Mar 23, 2014

Cardinal O’Malley appointed to papal commission to address sexual abuse; will speak at Men’s Conference March 29


 

REGIONAL


(CNS photo by Paul Haring)

Staff report

SPRINGFIELD – Pope Francis, on March 22, appointed Boston Cardinal Sean P. O’Malley and seven others to a commission that will advise him on sex abuse policy for the Catholic Church, according to published reports by the Associated Press and other news agencies.

In 2002, Boston became the epicenter of the clergy abuse scandal in the U.S. Cardinal O’Malley was appointed Archbishop of Boston in July, 2003 by Pope John Paul II. Pope Benedict XVI named him a cardinal in 2006.

A close advisor to Pope Francis, Cardinal O’Malley, a Franciscan, holds a master’s degree in religious education and a Ph.D. in Spanish and Portuguese literature from the Catholic University of America.

He is widely trusted when it comes to dealing with sexual abuse in the church and his experience dealing with the abuse crisis in the Archdiocese of Boston was likely a factor in his selection for the committee.

Speaking of his selection to the committee, Cardinal O’Malley told the media the morning of March 23, “I’m honored to be part of it.”

Cardinal O’Malley will be appearing locally next Saturday (March 29) as part of the Diocese of Springfield’s annual Men’s Conference where he will be a keynote speaker.

The conference, which will be held at Bellamy School on Pendleton Avenue in Chicopee, typically hosts 500 to 600 men. The full day of events include speakers, prayer, music, confessions, and an afternoon Mass celebrated by Springfield Bishop Timothy A. McDonnell.

To register for the 2014 Men’s Conference, call (413) 549-0300, Ext. 12 or log on to http://www.diospringfield.org/introconferences.htm.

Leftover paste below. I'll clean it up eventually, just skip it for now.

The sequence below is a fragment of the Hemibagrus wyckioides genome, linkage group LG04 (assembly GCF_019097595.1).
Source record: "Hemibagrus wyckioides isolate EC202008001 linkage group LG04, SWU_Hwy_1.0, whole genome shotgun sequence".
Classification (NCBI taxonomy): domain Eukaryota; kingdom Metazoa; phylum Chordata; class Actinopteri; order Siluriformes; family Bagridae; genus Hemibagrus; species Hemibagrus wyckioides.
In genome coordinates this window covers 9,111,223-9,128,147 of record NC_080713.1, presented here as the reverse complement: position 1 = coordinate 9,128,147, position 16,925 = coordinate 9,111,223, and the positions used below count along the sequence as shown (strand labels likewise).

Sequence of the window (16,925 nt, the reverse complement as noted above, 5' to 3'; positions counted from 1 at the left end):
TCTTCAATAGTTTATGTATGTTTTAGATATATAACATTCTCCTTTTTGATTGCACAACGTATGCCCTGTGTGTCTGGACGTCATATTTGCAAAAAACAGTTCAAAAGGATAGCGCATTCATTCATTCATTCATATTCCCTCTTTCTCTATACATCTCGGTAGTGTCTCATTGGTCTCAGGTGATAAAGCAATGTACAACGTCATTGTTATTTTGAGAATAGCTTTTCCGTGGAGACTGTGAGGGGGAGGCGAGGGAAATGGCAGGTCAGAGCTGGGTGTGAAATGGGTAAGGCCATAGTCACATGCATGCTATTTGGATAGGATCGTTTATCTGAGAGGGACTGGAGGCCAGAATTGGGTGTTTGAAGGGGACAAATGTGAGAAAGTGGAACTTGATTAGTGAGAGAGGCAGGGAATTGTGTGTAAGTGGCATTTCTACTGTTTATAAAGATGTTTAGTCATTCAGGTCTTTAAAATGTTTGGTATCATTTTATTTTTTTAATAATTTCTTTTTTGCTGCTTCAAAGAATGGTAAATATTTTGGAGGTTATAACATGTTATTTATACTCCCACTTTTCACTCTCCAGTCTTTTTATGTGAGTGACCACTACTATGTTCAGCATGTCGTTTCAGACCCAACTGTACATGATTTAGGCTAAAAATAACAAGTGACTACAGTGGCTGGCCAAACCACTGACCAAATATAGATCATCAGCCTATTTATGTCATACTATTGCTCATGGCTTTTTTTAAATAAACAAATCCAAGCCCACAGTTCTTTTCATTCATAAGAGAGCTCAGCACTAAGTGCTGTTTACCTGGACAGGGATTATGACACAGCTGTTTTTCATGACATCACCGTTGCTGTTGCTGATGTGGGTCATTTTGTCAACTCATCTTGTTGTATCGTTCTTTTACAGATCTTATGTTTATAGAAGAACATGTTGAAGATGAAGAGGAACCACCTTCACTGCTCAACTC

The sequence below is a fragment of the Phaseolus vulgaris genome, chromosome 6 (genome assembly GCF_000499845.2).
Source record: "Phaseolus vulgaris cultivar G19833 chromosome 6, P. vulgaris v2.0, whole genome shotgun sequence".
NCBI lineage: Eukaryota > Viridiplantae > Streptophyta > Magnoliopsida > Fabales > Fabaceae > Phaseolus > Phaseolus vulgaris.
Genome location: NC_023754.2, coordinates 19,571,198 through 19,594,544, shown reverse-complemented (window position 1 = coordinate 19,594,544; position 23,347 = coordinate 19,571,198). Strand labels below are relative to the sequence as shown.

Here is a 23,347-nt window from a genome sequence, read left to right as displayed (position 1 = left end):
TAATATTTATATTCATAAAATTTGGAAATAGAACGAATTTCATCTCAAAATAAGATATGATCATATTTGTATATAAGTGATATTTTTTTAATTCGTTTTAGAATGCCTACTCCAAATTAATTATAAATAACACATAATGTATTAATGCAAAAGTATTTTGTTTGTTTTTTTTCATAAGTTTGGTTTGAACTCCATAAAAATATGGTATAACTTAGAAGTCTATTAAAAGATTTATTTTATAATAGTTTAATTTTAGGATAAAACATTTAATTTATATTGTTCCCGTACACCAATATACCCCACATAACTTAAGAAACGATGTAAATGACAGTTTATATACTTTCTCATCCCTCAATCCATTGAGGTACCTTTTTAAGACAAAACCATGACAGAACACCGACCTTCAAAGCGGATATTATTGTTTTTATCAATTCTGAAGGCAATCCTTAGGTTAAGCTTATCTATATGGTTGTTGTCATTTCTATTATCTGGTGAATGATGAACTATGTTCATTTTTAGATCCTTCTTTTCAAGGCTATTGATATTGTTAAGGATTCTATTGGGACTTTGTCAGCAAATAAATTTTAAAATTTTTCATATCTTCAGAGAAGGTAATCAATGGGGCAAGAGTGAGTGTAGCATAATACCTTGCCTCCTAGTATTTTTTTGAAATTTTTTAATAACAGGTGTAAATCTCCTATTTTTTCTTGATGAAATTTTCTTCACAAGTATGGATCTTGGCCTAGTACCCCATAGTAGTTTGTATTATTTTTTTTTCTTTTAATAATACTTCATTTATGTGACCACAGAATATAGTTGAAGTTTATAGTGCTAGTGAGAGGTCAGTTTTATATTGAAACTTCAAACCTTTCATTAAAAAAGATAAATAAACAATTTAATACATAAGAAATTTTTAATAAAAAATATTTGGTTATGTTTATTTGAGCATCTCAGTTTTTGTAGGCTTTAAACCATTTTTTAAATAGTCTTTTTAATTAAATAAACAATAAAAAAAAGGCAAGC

According to the Associated Press, four members of the new commission are women, one of whom is a sex abuse survivor.

The AP reported that the appointments, “were announced after (Pope) Francis came under fire from victims' groups for a perceived lack of attention to the abuse scandal, which has seriously damaged the Catholic Church's reputation around the world and cost dioceses and religious orders billions of dollars in legal fees and settlements.”

The Religion News Service reported that the other members of the commission include:

- Marie Collins, a sex abuse victim from Ireland who campaigned for accountability in the church

- Baroness Sheila Hollins, a British psychiatrist

- Catherine Bonnet, a French consultant in child psychiatry

- Hanna Suchocka, Poland’s longtime former ambassador to the Vatican

- Claudio Papale, an Italian canon lawyer and official of the Vatican’s congregation that handles sex abuse cases

- Rev. Humberto Miguel Yáñez, an Argentine Jesuit who studied with Francis and head of moral theology at the Gregorian

- Rev. Hans Zollner, a psychologist and psychotherapist who also serves on Germany’s roundtable on child abuse.